Crosstown Courier Service, Inc. (CCS), of Chicopee, Massachusetts, protests the terms of Department of Veterans Affairs' (VA) request for proposals (RFP) No. VA-259-11-RP-0115, a small business set-aside, for medical courier and dry ice delivery services for the VA Salt Lake City (Utah) Health Care System (VASLCHCS). CCS, a service-disabled veteran-owned small business (SDVOSB) concern, asserts that the VA should have set the procurement aside for SDVOSBs.
Matter of: Crosstown Courier Service, Inc.
Date: November 30, 2012
Christopher J. Noyes for the protester.
Russell L. Emery, Esq., Department of Veterans Affairs, for the agency.
Paul E. Jordan, Esq., and David A. Ashen, Esq., Office of the General Counsel, GAO, participated in the preparation of the decision.
Protest challenging an agencys decision not to set aside a procurement for service-disabled veteran-owned small businesses (SDVOSB) is denied where the agency concluded from its market research that it did not have a reasonable expectation of receiving proposals from two or more SDVOSBs capable of performing the required services.
Crosstown Courier Service, Inc. (CCS), of Chicopee, Massachusetts, protests the terms of Department of Veterans Affairs (VA) request for proposals (RFP) No. VA-259-11-RP-0115, a small business set-aside, for medical courier and dry ice delivery services for the VA Salt Lake City (Utah) Health Care System (VASLCHCS). CCS, a service-disabled veteran-owned small business (SDVOSB) concern, asserts that the VA should have set the procurement aside for SDVOSBs.
The RFP sought proposals for all necessary labor, equipment, and transportation services for pick-up and delivery each week-day between the VASLCHCS and (1) the Ogden (Utah) VA community Based Outpatient Clinic (CBOC), Pocatello (Idaho) VA CBOC, Elko (Nevada) VA CBOC, and Idaho Falls (Idaho) CBOC, constituting the Northern Area; and (2) the Orem (Utah) VA CBOC, Nephi (Utah) VA CBOC, and Price (Utah) Primary Care Tele-Outreach Clinic, comprising the Southern Area. The courier services in both areas include delivery of dry ice, and pick-up of pharmaceuticals, supplies, x-rays, lab specimens, patient records, office supplies, forms, and other items as required. The RFP included four evaluation factors, in descending order of importance: technical capability (ability to deliver services at the times and frequencies requested); past performance; veteran-owned small business (VOSB) or SDVOSB status (VOSBs receiving partial and SDVOSBs receiving full credit); and price. All non-price factors, combined, are significantly more important than price.
In February 2011, prior to issuing the RFP, the contracting officer conducted market research of firms with North American Industry Classification System (NAICS) code No. 492110 (courier services) using the Veterans Information Pages (VIP) and the Central Contract Registration (CCR) databases. Based on her VIP research, the contracting officer found 63 SDVOSBs/VOSBs and 52 SDVOSBs. Contracting Officers Statement at 4. However, the initial search identified only a single vendor in Utah (and none in Idaho), but it was no longer in the VIP database when the search was repeated in August 2011. Id. At that time, the contracting officer found no SDVOSBs with NAICS code No. 492110 in Utah or Idaho. The CCR search identified 1,315 small businesses with that NAICS code, 412 of which represented themselves as VOSBs, and 244 of which represented themselves as SDVOSBs. Of these, there were 7 small businesses in Utah and 8 in Idaho, but none in either state was identified as an SDVOSB or VOSB. Because there were no SDVOSB/VOSB concerns in Utah or Idaho, where the majority of delivery sites are located, the contracting officer determined that there was no expectation of two or more SDVOSBs that would respond to the RFP. Id. Based on the 15 Utah and Idaho small businesses with the appropriate NAICS code, she instead set the procurement aside for small business concerns. Prior to the closing time for receipt of proposals, CCS submitted both an offer and this protest.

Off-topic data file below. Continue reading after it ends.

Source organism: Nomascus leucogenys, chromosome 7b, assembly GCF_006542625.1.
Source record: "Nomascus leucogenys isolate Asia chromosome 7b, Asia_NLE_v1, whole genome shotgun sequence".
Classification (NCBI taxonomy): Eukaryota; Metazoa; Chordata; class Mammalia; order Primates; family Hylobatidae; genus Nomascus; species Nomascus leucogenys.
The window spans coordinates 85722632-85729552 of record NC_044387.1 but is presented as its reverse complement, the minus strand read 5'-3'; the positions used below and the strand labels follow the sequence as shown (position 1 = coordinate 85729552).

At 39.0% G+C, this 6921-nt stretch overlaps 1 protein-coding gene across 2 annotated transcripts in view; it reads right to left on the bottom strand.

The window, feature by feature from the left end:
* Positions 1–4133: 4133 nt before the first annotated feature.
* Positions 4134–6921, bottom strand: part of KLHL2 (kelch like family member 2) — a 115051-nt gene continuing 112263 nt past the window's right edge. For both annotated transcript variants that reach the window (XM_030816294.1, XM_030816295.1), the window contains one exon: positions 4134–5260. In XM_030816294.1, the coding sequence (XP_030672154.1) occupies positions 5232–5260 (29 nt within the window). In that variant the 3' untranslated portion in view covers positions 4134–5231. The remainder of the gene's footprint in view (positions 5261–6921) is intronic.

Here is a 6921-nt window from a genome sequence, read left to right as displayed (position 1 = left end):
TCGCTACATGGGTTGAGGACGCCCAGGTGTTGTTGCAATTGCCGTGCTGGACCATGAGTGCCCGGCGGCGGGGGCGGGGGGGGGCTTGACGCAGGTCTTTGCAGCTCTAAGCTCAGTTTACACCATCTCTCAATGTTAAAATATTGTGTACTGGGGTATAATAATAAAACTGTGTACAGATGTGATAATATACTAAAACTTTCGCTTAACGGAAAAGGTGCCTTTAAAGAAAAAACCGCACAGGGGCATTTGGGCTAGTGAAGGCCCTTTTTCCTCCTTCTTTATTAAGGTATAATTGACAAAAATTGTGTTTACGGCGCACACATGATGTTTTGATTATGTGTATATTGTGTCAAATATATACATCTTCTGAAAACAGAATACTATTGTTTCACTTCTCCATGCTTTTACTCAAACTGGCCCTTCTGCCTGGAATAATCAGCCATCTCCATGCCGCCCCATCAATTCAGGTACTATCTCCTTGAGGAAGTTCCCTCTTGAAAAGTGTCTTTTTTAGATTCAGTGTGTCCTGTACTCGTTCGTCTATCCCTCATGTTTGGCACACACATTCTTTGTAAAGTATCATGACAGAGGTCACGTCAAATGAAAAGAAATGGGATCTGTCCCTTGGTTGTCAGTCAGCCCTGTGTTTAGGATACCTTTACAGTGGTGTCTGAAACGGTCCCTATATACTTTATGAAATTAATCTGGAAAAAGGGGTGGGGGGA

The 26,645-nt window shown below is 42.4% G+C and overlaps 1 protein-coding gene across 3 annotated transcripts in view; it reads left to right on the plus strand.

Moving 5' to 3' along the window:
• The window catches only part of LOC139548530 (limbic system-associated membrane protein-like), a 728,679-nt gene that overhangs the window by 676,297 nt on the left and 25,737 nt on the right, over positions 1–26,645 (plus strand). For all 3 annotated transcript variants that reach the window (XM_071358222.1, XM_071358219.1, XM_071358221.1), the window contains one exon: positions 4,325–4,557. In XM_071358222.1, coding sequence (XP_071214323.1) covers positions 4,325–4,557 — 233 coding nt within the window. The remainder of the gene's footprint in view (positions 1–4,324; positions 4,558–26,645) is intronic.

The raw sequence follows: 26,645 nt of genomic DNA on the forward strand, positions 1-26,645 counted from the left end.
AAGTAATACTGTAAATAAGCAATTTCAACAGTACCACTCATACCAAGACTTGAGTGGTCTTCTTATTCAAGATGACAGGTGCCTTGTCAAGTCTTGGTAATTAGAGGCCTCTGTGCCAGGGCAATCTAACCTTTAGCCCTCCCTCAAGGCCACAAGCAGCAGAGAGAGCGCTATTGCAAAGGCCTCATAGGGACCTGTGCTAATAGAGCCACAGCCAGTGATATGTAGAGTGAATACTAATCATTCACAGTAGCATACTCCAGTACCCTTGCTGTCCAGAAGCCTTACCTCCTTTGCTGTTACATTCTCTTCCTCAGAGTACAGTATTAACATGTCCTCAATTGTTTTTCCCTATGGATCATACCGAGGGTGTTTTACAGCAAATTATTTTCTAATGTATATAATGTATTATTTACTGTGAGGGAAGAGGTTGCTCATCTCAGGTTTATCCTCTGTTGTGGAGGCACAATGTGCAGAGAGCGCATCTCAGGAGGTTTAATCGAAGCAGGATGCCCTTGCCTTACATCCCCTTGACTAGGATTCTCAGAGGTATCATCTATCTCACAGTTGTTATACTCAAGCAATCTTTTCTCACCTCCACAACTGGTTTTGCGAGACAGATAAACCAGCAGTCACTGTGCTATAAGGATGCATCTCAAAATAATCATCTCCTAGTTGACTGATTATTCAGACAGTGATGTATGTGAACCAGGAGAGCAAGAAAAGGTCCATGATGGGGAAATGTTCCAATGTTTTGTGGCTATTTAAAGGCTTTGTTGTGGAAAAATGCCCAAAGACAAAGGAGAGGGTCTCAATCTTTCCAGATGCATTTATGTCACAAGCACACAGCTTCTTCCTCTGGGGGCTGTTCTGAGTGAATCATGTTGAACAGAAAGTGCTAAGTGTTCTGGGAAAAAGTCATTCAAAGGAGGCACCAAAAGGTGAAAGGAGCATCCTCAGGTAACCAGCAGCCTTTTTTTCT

CCS raises a number of arguments challenging the VAs determination to set aside the procurement for small businesses rather than for SDVOSBs. We have considered all of the protesters arguments and find that none provide a basis to object to the VA's decision to set aside the RFP for small businesses. This decision addresses CCSs primary arguments.